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Re: Are Web usability guidelines relevant to games and rules
Itten's principles of color theory are also relevant.

It's fun to apply those + Tufte to Carcassonne, for example.

-Zach
 
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Tim K.
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Re: Are Web usability guidelines relevant to games and rules
Yes, Tufte might be more appropriate in terms of rules and their layout.

I think Nielsen's work (and the work of others in the field of interface design) is more about interfaces revealing their function and as such doesn't really apply to games. The application would be something like boardgame pieces that would intuitively reveal what it is you are supposed to do with them on a turn, e.g. Carcassonne tiles would have little indents on them where the meeples could be placed with the indents showing the scoring for that feature. Regular indents would be the shape of a standing meeple footprint and field indents would be a silhouette of the meeple lying down.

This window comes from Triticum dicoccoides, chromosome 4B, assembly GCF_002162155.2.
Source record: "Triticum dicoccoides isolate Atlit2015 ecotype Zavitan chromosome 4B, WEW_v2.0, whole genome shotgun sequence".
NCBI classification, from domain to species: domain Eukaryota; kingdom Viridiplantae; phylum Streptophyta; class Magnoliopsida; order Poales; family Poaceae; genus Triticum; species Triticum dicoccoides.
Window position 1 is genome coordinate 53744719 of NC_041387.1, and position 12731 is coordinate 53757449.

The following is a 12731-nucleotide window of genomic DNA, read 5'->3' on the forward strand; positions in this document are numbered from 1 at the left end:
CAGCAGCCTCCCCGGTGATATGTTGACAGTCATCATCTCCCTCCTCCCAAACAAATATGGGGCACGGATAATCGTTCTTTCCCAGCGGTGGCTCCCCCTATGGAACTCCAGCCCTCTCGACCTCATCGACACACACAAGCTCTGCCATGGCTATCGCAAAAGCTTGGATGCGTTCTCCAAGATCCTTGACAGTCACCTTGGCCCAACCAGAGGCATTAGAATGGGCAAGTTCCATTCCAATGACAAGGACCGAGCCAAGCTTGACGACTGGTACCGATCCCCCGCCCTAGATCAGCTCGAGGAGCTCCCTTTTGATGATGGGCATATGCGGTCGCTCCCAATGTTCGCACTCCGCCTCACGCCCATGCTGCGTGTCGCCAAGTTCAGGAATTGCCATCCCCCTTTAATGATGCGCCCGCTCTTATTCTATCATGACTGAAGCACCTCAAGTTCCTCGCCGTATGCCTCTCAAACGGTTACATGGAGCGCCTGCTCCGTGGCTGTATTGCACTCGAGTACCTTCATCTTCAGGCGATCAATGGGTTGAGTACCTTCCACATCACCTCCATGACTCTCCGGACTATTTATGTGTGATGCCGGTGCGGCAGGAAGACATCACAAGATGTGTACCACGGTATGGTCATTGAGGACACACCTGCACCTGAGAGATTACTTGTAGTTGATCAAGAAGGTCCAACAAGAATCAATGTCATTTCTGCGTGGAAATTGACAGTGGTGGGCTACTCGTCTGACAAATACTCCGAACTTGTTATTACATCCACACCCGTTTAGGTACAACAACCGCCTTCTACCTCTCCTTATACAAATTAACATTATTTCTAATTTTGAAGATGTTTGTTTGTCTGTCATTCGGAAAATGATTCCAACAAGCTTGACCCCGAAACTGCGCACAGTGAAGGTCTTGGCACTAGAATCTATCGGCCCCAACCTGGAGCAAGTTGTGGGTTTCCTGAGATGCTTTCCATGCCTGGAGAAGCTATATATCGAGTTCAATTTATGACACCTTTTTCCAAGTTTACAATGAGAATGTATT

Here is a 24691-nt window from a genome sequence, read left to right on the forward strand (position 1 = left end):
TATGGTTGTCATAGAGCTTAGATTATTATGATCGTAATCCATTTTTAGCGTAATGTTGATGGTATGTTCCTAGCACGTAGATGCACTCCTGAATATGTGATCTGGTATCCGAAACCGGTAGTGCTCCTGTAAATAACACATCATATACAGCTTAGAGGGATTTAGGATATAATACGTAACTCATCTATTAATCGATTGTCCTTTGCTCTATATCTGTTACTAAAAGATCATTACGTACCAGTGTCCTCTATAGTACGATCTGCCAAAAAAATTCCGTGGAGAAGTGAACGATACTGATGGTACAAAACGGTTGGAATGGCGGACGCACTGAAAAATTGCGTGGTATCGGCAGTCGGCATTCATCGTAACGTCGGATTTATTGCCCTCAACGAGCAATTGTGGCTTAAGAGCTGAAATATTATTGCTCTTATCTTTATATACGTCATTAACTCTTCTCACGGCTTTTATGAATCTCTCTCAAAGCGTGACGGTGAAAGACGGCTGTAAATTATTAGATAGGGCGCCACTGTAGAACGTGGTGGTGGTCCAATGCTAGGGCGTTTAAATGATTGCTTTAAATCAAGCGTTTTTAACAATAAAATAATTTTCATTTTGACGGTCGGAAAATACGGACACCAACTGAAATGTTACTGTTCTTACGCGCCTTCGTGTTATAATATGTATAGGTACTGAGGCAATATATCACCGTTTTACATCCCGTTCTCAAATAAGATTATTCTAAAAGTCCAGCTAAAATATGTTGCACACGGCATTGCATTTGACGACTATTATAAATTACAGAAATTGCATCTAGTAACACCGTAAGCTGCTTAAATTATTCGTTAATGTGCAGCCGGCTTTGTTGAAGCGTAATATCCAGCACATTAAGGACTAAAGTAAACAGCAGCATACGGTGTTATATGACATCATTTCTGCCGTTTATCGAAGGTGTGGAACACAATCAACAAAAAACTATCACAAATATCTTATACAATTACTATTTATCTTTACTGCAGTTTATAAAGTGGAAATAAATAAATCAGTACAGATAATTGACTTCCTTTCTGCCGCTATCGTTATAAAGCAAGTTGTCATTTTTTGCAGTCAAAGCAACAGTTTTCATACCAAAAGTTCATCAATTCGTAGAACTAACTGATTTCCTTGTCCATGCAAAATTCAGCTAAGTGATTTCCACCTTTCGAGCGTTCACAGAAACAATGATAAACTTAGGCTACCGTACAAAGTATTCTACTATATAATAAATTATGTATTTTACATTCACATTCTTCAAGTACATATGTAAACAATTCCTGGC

Boardgames are necessarily an iterative learning and using experience because only very simple games would reveal how they work without much cognitive work by the user. Operation is the only one that comes to mind immediately, where it is clear what the user will be doing (removing little plastic parts from holes using tweezers).

Anyway, if you designed maximally for Nielsen's criteria you could only have very simple games.

But the 'memorability' criterion reminds me of a rules feature that I really like that I believe Puerto Rico and San Juan (and Keythedral?) have which is the little sidebar shorthand list of the rules that are discussed in the main text, specifically to be used as a refresher once you've already played the game a few times. Very useful! (Geeklist anyone?)